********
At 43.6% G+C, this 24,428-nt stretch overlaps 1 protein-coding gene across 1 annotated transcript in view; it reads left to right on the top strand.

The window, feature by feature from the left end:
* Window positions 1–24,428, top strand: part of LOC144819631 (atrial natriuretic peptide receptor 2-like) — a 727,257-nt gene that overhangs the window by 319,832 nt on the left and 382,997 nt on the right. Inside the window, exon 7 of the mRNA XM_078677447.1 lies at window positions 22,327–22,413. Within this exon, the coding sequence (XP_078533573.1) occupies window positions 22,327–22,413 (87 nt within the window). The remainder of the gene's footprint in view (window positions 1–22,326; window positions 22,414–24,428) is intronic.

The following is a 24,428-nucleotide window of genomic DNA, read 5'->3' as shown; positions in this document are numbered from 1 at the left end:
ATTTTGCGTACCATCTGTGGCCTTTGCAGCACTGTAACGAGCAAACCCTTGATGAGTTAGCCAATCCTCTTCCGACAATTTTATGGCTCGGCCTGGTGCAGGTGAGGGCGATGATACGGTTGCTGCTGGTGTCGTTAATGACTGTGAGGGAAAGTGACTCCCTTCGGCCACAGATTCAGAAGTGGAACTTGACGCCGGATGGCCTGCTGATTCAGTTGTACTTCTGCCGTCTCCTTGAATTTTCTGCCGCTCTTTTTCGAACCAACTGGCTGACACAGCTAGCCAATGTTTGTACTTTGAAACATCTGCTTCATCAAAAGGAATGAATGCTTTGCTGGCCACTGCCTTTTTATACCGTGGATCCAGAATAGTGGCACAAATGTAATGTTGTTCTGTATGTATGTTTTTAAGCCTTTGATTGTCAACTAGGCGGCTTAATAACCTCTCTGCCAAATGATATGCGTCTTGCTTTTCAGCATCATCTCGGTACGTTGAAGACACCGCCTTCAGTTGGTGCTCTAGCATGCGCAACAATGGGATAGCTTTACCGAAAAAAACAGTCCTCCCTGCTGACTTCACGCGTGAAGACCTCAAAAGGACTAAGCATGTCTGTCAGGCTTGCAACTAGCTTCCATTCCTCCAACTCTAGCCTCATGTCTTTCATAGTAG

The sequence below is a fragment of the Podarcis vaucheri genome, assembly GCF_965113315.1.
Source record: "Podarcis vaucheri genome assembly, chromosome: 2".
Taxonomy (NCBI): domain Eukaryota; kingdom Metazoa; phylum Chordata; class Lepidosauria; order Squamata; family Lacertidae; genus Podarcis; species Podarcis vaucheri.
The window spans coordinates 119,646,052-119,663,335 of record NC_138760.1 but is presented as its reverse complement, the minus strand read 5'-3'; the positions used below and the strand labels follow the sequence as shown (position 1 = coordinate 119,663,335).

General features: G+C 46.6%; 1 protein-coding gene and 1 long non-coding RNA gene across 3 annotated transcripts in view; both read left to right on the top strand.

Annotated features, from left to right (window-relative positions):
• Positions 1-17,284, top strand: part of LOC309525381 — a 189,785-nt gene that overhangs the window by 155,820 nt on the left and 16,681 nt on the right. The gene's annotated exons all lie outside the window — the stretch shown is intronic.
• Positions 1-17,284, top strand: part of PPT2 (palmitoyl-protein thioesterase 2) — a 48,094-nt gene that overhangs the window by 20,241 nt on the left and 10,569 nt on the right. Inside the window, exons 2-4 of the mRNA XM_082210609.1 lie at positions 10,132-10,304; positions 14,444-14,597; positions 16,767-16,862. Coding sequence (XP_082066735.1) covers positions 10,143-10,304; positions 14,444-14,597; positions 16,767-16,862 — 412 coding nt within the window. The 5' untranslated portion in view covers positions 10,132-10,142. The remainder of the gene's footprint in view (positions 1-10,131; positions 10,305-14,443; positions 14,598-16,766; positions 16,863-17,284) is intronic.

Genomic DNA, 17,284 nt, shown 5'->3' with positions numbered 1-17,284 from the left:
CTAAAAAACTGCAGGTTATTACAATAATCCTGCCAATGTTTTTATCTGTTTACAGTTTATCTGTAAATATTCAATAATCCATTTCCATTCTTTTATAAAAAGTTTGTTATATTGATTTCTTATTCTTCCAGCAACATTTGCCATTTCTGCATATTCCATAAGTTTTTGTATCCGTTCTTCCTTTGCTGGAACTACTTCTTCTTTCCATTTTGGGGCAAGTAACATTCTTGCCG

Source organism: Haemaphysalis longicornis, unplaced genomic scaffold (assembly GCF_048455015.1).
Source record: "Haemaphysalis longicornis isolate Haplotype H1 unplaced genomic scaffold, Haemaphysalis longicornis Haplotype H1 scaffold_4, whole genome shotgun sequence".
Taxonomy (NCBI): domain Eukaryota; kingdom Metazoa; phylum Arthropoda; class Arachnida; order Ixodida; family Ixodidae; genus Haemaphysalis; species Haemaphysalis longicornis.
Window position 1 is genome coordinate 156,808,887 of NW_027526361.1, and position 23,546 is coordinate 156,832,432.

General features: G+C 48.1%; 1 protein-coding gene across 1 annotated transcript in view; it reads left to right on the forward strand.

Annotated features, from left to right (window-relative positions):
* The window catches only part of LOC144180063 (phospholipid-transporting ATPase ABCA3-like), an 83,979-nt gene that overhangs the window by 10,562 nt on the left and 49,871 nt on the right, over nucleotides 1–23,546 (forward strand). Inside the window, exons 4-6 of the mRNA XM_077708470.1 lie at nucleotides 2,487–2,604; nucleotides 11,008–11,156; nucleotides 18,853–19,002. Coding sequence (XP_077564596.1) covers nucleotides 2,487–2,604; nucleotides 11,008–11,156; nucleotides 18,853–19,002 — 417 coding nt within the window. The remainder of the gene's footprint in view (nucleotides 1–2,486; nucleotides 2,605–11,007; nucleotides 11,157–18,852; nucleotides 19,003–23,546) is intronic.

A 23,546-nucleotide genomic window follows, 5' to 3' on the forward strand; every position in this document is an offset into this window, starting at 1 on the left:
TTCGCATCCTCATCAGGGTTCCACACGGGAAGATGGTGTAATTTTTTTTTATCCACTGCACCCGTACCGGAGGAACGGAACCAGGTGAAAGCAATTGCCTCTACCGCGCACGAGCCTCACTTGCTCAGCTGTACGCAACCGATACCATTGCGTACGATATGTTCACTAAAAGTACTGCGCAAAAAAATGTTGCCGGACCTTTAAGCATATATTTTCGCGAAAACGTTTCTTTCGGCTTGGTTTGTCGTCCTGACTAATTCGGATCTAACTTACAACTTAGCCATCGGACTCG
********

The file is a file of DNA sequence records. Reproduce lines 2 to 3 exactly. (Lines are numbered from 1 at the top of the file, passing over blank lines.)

The window, feature by feature from the left end:
* Window positions 1–24,428, top strand: part of LOC144819631 (atrial natriuretic peptide receptor 2-like) — a 727,257-nt gene that overhangs the window by 319,832 nt on the left and 382,997 nt on the right. Inside the window, exon 7 of the mRNA XM_078677447.1 lies at window positions 22,327–22,413. Within this exon, the coding sequence (XP_078533573.1) occupies window positions 22,327–22,413 (87 nt within the window). The remainder of the gene's footprint in view (window positions 1–22,326; window positions 22,414–24,428) is intronic.